This situation is far from ideal. She would still be subject to an increasingly oppressive government, a rapidly developing police state and a risk of job loss over the next few years, but this is a person who has virtually nothing. South Carolina farm country is a definite improvement over Albany.

The key here is for you to figure out what you can do. If it’s an improvement, seriously consider it.

Research your choices

No matter how strapped you are, you probably have a computer. You can spend your non-working hours on the internet researching destinations. The internet is an incredible source of information. It costs you nothing and it is far more informative than spending your evening watching “Dancing with the Stars.”

In your research, pursue types of jobs available in a given destination. Also, investigate climate, crime, cost of living, wage levels, etc. and develop a chart. Be sure you include important needs of all members of your family. (If your daughter is twelve and is absolutely wild over horses, you might not be able to keep her spirits up if there are no horses where you are going, whereas, if it’s merely a casual hobby, she can get another hobby.) Find out if it’s possible to take the family dog there. In the Caribbean, English is spoken everywhere. In Central America, you can get by on minimal Spanish in some places, not in others. Find out before making a decision.

If you can afford it, visit the country before going. If you do, do not make it a vacation. While there, act as if you live there. Go to the grocery store and go through the motions of shopping. Make notes as to how much a week’s groceries cost. Visit a hardware store and see what’s available. Look at used cars. Seek out cheap places to eat. And, very importantly, talk to the locals. Make up your mind as to whether you’ll be comfortable living next door to them. (It may not be as difficult as you think. I know hundreds of people from British Columbia who found the Caribbean easier to adapt to than, say, Texas.)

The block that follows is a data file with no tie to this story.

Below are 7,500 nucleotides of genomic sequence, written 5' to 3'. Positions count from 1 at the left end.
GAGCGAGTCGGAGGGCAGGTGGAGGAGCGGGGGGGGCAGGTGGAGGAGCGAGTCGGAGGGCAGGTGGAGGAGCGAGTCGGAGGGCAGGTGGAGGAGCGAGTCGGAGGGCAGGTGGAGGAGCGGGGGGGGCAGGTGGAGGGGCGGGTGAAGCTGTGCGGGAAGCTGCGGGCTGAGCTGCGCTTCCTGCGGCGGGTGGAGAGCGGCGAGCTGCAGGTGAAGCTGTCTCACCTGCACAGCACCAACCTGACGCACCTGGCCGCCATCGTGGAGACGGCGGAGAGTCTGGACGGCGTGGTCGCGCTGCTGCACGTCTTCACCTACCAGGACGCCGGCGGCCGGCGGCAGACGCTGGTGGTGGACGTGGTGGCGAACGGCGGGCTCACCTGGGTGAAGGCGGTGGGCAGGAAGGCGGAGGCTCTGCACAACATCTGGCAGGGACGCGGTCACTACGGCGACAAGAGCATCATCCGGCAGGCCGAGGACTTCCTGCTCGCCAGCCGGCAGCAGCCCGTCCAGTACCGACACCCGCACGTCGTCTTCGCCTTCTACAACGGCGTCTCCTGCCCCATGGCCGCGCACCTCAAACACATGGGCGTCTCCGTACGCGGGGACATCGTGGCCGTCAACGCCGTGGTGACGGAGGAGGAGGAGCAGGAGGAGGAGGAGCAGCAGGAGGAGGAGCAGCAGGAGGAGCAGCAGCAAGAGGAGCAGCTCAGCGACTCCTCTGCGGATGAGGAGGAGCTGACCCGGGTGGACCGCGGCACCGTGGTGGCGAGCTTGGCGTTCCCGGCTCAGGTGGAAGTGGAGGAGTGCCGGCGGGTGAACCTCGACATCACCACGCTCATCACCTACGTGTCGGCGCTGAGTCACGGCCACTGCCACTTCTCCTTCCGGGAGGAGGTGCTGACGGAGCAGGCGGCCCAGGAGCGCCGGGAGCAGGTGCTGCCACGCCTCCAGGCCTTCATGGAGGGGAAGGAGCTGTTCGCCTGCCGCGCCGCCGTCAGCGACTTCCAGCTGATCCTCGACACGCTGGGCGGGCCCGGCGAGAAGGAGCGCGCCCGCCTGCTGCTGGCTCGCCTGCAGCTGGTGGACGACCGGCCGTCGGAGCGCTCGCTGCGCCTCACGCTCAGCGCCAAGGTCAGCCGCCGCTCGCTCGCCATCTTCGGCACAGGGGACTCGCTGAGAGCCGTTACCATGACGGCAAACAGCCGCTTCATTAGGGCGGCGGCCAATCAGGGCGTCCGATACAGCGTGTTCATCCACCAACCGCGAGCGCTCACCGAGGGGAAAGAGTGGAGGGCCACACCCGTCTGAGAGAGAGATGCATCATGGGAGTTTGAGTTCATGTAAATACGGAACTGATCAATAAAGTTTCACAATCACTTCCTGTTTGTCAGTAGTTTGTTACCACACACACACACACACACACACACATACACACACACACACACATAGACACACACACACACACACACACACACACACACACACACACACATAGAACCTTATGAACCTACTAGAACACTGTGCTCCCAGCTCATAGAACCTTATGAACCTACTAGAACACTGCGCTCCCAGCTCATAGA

Sell everything you can and travel light. Assume you will not be returning. I am very conservative and would never make a move without six months spending money in my pocket, but, over the years, in my businesses, I have hired hundreds of expats who had less than a month’s expenses to their names. They all survived the transition and the biggest hardship was invariably the inability to afford a used car right away.

Resolve when to go

If you will need to work immediately upon arrival, you probably cannot control when you go. You go when your work permit has been processed by the local government. If you are a retiree, you have more freedom. You can plan your destination and then, when it is most convenient to you, you simply leave. Still, you will want to complete all the above steps in advance. Do not wait until the government has destroyed your 401 K or you may lose the ability to go.

Above all, remember, if you believe the things you value most in life are going to be taken away and your quality of life will soon be seriously diminished, do not simply accept it. A serious move can seem daunting, but your freedom and future are worth the effort many times over.